This passage is an excellent example of androcentricity (male centering) in language and Bible translation. It is very likely that among the group of lepers portrayed in the story below, that more than one of the lepers were women. The Greek text allows that the one leper who came back to give glory to God was just as likely to have been a woman as a man.
11: And it came to pass as he went to Jerusalem that he passed through the midst of Samaria and Galilee 12: And as he entered into a certain village there met him ten people [aner] who were lepers which stood afar off 13: And they lifted up their voices and said Jesus Master have mercy on us 14: And when he saw them he said to them Go show yourselves to the priests And it came to pass that as they went they were cleansed 15: And one of them saw that they were healed turned back and with a loud voice glorified God 16: And fell down on [their] face at his feet giving him thanks and autos [the same] was a Samaritan 17: And Jesus answering said Were there not ten cleansed but where are the nine 18: There are not found that returned to give glory to God, save this alien 19: And he said to autos [her/him; the same] Arise go your way your faith has made you whole
Special Features of the HHBC
The basis of this commentary is the Received Text (Textus Receptus) of the NT and the Ben Chayyim Masoretic text of the OT as found in the Original *Strong’s Concordance, 1894, by James Strong, and compared diligently with the work of respected scholars.
The AV is followed where the language and sense of the translation is clear to the modern reader.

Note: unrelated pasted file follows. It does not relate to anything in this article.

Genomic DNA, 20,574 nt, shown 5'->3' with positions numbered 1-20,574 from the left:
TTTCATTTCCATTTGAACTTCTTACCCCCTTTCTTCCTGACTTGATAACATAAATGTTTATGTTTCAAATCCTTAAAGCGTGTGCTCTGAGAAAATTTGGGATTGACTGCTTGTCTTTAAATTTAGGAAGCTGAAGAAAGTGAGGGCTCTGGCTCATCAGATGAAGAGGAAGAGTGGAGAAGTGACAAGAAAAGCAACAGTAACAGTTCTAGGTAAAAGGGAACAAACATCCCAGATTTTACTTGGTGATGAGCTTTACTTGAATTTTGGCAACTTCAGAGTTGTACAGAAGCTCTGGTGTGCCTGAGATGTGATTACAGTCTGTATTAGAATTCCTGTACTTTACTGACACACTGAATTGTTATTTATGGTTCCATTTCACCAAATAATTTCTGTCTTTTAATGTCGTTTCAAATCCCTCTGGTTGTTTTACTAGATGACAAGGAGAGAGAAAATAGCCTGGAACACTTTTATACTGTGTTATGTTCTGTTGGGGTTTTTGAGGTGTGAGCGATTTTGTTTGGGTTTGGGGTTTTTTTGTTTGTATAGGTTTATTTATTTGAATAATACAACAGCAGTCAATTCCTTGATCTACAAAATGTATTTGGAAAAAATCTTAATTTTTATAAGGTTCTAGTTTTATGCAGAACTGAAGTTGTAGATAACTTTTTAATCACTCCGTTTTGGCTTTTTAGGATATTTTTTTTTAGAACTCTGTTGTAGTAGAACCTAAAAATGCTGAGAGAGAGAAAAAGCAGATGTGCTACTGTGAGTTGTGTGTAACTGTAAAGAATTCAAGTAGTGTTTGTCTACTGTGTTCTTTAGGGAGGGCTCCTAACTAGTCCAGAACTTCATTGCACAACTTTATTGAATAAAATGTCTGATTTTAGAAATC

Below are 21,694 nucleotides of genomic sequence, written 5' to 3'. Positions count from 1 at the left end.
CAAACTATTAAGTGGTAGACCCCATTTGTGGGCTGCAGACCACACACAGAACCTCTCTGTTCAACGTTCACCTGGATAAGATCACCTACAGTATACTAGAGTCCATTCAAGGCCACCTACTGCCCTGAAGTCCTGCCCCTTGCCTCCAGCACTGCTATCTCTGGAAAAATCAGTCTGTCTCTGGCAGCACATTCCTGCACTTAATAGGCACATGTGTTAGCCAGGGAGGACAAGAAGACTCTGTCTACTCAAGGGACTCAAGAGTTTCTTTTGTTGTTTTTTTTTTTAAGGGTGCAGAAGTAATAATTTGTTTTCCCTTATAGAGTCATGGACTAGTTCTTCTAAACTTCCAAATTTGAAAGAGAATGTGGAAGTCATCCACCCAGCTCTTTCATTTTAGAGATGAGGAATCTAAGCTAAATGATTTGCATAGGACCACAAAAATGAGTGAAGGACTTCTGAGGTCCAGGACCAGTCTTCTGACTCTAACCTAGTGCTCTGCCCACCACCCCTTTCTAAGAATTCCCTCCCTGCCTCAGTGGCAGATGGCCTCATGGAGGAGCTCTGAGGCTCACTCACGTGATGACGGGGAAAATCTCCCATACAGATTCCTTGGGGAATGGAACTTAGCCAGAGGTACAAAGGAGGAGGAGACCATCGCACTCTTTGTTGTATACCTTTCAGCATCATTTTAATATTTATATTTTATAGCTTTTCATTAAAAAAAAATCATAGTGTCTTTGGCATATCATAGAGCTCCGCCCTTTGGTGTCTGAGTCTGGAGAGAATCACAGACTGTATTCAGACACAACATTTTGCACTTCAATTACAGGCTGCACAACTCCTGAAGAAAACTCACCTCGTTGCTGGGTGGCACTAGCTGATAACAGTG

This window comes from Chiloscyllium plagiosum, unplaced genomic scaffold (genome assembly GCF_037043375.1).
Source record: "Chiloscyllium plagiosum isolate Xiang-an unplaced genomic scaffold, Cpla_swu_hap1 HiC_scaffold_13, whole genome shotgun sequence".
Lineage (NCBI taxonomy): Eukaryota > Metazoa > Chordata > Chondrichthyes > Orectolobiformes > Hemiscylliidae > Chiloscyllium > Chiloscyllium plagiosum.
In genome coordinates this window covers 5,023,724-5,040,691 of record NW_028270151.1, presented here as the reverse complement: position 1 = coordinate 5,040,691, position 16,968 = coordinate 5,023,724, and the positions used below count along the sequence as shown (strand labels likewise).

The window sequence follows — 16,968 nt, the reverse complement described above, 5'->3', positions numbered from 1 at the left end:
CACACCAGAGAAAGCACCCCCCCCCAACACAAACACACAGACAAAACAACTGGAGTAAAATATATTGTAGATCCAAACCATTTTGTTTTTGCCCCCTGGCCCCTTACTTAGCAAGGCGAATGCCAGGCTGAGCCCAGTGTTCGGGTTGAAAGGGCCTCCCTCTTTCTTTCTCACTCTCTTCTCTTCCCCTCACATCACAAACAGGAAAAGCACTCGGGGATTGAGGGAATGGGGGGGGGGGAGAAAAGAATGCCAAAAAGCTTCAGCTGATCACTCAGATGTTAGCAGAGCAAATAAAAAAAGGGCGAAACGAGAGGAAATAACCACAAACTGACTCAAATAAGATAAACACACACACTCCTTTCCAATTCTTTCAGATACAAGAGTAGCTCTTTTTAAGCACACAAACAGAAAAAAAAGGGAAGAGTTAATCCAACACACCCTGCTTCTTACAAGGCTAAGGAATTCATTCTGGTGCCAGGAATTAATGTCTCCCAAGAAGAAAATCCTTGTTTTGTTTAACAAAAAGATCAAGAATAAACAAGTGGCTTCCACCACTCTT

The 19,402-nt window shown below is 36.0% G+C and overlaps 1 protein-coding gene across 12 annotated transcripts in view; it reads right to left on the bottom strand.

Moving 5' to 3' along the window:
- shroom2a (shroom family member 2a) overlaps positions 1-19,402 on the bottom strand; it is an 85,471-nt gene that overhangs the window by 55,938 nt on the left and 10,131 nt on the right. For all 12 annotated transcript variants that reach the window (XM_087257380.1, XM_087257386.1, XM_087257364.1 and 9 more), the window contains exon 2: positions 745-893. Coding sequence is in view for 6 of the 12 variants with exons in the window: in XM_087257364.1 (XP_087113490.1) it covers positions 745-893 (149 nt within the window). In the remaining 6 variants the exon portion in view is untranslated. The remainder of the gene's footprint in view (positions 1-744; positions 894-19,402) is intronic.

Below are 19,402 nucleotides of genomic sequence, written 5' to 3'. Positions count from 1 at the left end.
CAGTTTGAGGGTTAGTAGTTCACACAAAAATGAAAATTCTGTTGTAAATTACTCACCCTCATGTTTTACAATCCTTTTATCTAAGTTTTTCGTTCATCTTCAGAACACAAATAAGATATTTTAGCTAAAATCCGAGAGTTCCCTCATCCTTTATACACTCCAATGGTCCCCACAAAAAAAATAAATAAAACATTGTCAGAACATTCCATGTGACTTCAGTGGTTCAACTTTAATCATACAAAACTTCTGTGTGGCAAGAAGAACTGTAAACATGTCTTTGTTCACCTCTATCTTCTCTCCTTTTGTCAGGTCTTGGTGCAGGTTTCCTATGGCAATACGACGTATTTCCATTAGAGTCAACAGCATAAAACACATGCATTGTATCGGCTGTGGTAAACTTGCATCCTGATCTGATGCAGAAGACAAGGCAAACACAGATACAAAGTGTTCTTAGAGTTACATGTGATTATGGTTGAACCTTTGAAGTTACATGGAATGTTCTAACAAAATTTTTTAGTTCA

Where a Hebrew or Greek word would serve better than an attempt at translation, the original word is left untranslated, in italics, with the *Strong’s Greek [G] or Hebrew [H] reference number notated beside it.
The words of Jesus are in bold print
Cross-references are noted in line with the text
There is no punctuation in the scripture text
Brackets [ ] indicate alternate rendering or commentary
*20th Century editions of this work, such as, The New Updated Strong’s, and, The Strongest Strong’s, are not referenced in the HHBT as they do not relate to the Textus Receptus or the Ben Chayyim Masoretic Text this commentary is based upon.
List of Untranslated Words in this Passage
Aner G435 Male, husband, or a group of people composed of both females and males (which indicates that G435 could be translated as female unless the context demands otherwise)
Autos G846 a pronoun that could be translated any number of ways: she, he, it, himself, herself, the same, they, their, etc..
 Aner G435 Male, husband, or a group of people composed of both females and males (which indicates that G435 could be translated as female unless the context demands otherwise)
 The Jews of Jesus’ day were a racist people. As the chosen of God, they felt a misplaced sense of superiority over all non-Jews. The leper who returned and fell at Jesus’ feet in gratitude was a Samaritan, a non-Jew from Samaria, which was a place populated by Israelites (from the 10 tribes who, in antiquity, had separated from the two tribes of Judah and Benjamin who followed David as King) who claimed to worship the God of the Jews—Yahweh—but who had mixed idolatry with their worship and had long since intermarried with non-Israelites, becoming a race of “hybrid Jews,” so to speak. Because of these things, Samaritans were particularly hated by the religious Jews of Judea (who generally practiced discrimination against non-Jews without conscience anyway). As a non-Jew, the Samaritan leper could not go and show him or herself to the priest as Jesus had commanded (the scriptures do not reveal whether the lepers were all male, all female, or a combination of both, the Greek word used, autos G846, could indicate that the group was a mix of females and males). Jesus knew this when he commanded all of the lepers to go show themselves to the priests (according to The Law of Moses, any leper who claimed to be healed had to be declared disease free by a priest). Not one of the Jewish lepers, who (according to their own collective view) were supposed to be the most devout of all people bothered to return and thank the one who healed them. Jesus used this as an object lesson in both religion and racism—showing how a despised Samaritan could be more willing to give glory to God than a Jew.